Plundering Eastern religions for enlightenment and profit
· illustration by Jason Logan
In the winter of 1999, I was playing in the surf at Kovalam Beach on the southwest coast of India when a riptide swept me out into the Arabian Sea. The harder I swam against the current, the more surely the shore receded. As the futility of my struggles sank in, I felt the slap of something abrasive against my leg — a rope! Wrapping my hands around it, I rapidly pulled myself handhold by handhold toward shore, aided by a strong tug from the other end. Just as crashing waves broke my grip, my toes scraped sand.
Where had the rope come from? Was it part of a fishing net locals in the adjoining cove sometimes floated out to sea? If so, what to make of the anomalies? The moment I realized how desperately I needed help, it slapped my leg. Though I could see no fishermen in either cove, the rope pulled me directly to shore. It consistently remained at a convenient level despite changes in water depth — any lower and I wouldn’t have been able to reach it, any higher and I wouldn’t have had full use of my arms. When I didn’t need it any longer, it disappeared. Had I hallucinated the rope, allowing me to tap energy reserves I didn’t know I possessed? Certainly it felt real enough — fibrous, taut, and always in motion.
The fortuitous appearance of a lifeline in the middle of the ocean seems to validate the premise of the blockbuster The Secret: desire anything fervently enough, and you will get it. The power of thought trumps material cause and effect. Ask, believe, receive.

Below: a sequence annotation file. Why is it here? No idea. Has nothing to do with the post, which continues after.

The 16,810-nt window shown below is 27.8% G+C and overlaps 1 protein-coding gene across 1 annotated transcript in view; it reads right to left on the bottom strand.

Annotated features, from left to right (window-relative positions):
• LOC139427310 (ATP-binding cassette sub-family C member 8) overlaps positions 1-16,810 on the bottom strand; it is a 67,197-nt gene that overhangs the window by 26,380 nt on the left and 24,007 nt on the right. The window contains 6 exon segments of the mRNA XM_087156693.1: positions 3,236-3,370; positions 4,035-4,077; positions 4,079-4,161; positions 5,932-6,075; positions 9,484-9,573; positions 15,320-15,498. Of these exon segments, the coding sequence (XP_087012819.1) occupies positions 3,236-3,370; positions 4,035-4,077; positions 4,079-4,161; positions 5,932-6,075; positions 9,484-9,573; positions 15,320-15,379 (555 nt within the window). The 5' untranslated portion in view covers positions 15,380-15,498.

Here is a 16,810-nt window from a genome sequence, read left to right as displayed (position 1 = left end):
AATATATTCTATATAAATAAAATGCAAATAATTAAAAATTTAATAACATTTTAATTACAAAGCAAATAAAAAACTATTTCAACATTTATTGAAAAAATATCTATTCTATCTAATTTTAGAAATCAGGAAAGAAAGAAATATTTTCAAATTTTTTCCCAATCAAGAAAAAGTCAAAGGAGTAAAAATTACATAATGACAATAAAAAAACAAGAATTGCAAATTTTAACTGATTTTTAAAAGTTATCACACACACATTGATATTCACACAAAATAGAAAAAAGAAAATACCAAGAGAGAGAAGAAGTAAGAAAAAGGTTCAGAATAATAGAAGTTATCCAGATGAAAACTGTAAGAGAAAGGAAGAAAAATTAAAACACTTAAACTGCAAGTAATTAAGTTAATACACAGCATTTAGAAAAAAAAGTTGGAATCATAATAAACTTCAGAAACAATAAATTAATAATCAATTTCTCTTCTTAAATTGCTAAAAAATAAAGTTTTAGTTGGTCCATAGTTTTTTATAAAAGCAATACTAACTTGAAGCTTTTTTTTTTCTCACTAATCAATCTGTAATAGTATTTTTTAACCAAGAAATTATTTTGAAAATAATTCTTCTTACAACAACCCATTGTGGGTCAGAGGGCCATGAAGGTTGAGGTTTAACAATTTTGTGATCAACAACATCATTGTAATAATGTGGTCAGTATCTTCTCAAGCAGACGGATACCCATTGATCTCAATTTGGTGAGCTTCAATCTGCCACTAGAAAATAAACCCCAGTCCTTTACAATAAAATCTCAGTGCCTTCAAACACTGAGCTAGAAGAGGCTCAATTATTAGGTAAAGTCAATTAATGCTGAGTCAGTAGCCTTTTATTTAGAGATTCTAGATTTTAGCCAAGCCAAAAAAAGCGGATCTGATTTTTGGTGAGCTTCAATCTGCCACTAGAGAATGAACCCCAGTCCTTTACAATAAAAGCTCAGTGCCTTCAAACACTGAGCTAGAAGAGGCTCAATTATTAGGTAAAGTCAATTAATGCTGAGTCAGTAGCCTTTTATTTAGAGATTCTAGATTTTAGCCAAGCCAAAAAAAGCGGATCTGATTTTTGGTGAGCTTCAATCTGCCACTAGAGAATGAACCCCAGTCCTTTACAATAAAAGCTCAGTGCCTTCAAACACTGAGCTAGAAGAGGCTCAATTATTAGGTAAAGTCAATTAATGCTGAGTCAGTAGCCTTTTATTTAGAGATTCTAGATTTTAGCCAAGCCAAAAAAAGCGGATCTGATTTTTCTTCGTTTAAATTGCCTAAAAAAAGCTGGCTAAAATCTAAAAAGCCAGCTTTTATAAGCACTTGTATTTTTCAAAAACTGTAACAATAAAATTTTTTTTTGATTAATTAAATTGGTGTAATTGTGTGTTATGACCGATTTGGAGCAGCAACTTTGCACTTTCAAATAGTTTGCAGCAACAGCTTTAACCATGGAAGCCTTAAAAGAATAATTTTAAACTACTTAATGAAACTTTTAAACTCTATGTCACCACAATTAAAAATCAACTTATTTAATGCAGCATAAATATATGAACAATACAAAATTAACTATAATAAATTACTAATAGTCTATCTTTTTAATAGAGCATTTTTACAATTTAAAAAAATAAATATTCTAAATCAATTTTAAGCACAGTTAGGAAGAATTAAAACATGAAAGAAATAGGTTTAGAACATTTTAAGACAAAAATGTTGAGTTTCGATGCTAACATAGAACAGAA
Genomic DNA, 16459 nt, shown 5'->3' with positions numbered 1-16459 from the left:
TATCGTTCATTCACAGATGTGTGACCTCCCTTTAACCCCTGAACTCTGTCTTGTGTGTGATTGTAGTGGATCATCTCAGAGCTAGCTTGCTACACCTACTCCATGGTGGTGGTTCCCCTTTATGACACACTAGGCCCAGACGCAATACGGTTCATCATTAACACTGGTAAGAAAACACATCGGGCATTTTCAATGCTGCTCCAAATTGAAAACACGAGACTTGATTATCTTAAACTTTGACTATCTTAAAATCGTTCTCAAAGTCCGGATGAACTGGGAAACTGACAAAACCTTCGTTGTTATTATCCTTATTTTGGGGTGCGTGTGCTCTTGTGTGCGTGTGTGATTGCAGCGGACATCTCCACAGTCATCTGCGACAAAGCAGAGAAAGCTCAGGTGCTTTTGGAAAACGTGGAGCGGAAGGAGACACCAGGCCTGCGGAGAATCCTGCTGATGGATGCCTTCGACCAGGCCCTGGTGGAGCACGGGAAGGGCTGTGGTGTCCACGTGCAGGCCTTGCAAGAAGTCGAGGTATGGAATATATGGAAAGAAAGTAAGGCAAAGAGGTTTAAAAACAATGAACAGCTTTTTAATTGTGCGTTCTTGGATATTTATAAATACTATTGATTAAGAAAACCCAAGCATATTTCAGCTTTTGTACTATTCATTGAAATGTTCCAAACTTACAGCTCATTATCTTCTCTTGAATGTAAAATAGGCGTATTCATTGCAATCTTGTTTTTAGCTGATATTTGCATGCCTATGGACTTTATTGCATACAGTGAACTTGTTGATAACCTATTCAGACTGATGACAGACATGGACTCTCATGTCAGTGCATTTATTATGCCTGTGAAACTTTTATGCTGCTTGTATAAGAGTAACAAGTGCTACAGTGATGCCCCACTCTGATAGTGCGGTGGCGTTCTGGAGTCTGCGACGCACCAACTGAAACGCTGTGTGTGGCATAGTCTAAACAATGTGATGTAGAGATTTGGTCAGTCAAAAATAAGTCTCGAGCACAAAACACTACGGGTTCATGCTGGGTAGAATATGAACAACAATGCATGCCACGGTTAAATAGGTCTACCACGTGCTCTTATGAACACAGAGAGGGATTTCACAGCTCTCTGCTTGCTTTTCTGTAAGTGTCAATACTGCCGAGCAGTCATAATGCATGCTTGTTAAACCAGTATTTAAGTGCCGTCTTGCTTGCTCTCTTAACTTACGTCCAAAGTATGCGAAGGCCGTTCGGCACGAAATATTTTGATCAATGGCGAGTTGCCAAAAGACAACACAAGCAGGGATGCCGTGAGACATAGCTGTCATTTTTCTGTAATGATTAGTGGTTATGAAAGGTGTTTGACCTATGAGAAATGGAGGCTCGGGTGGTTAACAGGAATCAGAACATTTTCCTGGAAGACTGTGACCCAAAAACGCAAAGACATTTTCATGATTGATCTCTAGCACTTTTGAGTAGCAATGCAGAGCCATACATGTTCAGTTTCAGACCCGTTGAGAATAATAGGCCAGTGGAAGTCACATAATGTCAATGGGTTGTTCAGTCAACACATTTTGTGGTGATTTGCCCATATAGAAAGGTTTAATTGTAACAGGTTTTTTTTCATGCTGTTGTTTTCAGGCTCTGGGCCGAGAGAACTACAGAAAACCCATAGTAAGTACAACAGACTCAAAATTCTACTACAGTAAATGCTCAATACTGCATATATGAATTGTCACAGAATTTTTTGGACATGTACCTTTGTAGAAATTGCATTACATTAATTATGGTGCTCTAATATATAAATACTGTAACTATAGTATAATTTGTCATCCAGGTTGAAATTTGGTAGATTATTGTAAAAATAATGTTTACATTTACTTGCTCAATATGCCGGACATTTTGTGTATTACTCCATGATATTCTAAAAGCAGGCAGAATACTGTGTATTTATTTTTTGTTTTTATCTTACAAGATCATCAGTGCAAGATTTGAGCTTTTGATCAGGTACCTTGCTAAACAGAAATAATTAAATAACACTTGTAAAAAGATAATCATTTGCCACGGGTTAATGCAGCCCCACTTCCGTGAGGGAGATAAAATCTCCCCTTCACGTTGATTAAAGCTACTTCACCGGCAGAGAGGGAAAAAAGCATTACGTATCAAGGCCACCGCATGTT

That simple message — repeated over 184 pages by two dozen of the world’s most persuasive motivational coaches and stitched together by Australian TV producer Rhonda Byrne — resulted in first-year English language book sales of 1.75 million, along with 1.5 million dvds and spinoff seminars. And most of that was before Oprah Winfrey’s ecstatic endorsement. Simon & Schuster currently has 5 million copies in print, and the book is being translated into thirty languages. Predictably, its popularity, based on wish fulfillment and marketing wizardry, has boosted the sales of a multitude of similar offerings: The Intention Experiment: Using Your Thoughts to Change Your Life and the World, by Lynne McTaggart; Law of Attraction: The Science of Attracting More of What You Want and Less of What You Don’t, by Michael Losier; and Ask and It Is Given: Learning to Manifest Your Desires, by Esther and Jerry Hicks. Read enough of these titles, and you won’t have to buy the books.
The Secret owes its triumph to the convergence of two powerful forces: Western publishing’s self-help genre and Eastern philosophy’s 3,000-year karmic tradition. Like The Secret, the laws of karma, fundamental to both Buddhism and Hinduism, proclaim that the universe is a place within which we create our own possibilities and limitations. Both endorse a form of the law of attraction: positive thoughts and deeds produce positive responses, while fear, hostility, and negativity become self-fulfilling prophesies. Both declare these intangible laws are as absolute as the laws of physics.